“Take my yoke upon you and learn of me, for I am meek and lowly of heart, and you will find rest for your souls.” – Matthew 11:29
It is truly remarkable that the one who even approaches having the amazing grace of humility never thinks himself or herself humble. The one who is closest to being humble never claims he or she really is. In truth such humble people think they are actually prideful, while at the same time they continually strive to slay that pride.
They participate as we all do in this life-continuous-battle acknowledged in the quote: “I am convinced that the purpose of life is to be humbled regularly.” (Dennis Prager) They understand this fray while accepting the plan God has laid out for them.
They see their life lived out under the hand of God’s sovereignty, while all the time doing constant battle with His arch-enemy, Satan. This fallen angel has a consistent goal: stir up and sustain in every human creature the very same trait he introduced to the hearts of Adam and Eve: self-pride!
He blatantly lied to Eve that she and Adam could be just as God if they ate the fruit God forbid them to eat. Their eyes would be opened, he said, and they would be equal with God.
Of course, on its very face, such is impossible. No one can be made equal to the Creator of all, to the One and Only God, to the One who has no beginning and no end. The Triune God, Father, Son, and Holy Spirit simply is! And no one or thing even approaches Him as the eternal being. All else and all life is begun and is created. Otherwise it simply isn’t!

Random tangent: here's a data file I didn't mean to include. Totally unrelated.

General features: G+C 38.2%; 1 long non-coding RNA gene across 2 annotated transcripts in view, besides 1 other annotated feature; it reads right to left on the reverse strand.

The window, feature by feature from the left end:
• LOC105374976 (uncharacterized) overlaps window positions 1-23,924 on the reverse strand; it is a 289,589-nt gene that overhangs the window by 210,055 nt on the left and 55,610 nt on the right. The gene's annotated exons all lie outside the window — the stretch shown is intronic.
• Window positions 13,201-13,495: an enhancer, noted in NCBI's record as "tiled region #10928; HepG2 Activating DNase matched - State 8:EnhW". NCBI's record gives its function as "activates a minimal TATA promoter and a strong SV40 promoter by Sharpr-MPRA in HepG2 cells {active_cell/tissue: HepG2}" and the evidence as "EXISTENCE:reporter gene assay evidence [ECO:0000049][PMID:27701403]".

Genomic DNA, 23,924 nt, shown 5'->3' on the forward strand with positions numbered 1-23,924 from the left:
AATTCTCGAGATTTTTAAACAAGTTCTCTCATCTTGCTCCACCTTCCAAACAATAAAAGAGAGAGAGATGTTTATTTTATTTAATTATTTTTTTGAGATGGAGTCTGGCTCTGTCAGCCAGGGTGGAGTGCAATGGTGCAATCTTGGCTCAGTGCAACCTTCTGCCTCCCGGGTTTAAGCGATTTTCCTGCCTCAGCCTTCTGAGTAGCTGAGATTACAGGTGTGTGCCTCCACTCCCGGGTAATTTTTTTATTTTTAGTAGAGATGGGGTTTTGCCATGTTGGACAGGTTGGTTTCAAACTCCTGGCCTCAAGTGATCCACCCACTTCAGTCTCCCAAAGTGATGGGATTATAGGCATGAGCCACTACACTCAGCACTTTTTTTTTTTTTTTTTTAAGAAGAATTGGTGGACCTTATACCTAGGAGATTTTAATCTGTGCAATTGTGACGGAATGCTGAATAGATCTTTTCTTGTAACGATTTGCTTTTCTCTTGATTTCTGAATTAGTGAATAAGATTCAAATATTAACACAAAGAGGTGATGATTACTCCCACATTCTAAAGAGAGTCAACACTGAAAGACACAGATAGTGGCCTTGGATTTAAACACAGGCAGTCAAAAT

God said of Moses that he was very meek, more humble than any man on the face of the earth (Numbers 12:3). It would do well to study the character of Moses in the Scripture to get a better picture of what humility is.
Jesus described himself when he said. “Take my yoke upon you and learn of me; for I am meek and lowly in heart; and you shall find rest to your souls” (Matthew 11:29). Study the person of Jesus to get a true sense of what it is to be humble in your heart.
Meekness is humility. Practicing meekness is expressing a humble spirit. Yet, the meek Jesus expressed righteous anger when he drove the money-changers out of the Temple and called the Pharisees white washed tomb stones.
We get in our heads a wrong understanding of humility. It is not something we highly respect or aspire to imitate. You need to look to Jesus and to Moses to seek to imitate their humility as the pillar of your character. But it is not easily gained. It requires putting yourself to death. And that is not something we really want to do.
Philippians 2 expresses the essential elements of humility when it says you should imitate the mind of Christ in yourself. “Do nothing from self ambition or conceit, but in humility count others as more significant than yourselves. Let each of you look not only to his own interests, but also to the interests of others. Have this mind among yourselves, which is yours in Christ Jesus, who, though he was in the form of God, did not count equality with God a thing to be grasped, but emptied himself, by taking the form of a servant, being born in the likeness of men. And being found in human form, he humbled himself, by becoming obedient to the point of death, even death on a cross.”
Think this through with the firm intention of becoming like him! If you are not intentional and you do not follow through in the grace of Jesus it will never happen. You must be convinced that you want to have the mind of Christ more than anything else in life! You strive to be humble, but you never believe you are. To you it is truly unknowable and unattainable. But it happens as you surely and steadily put the Lord Jesus Christ on your own self!
“I ask thee for the daily strength, to none that asked denied, a mind to blend with outward life, while keeping at thy side, content to fill a little space, if thou be glorified.”
(3rd verse of Anna Waring’s hymn, “Father, I Know That All My Life,” 1850)
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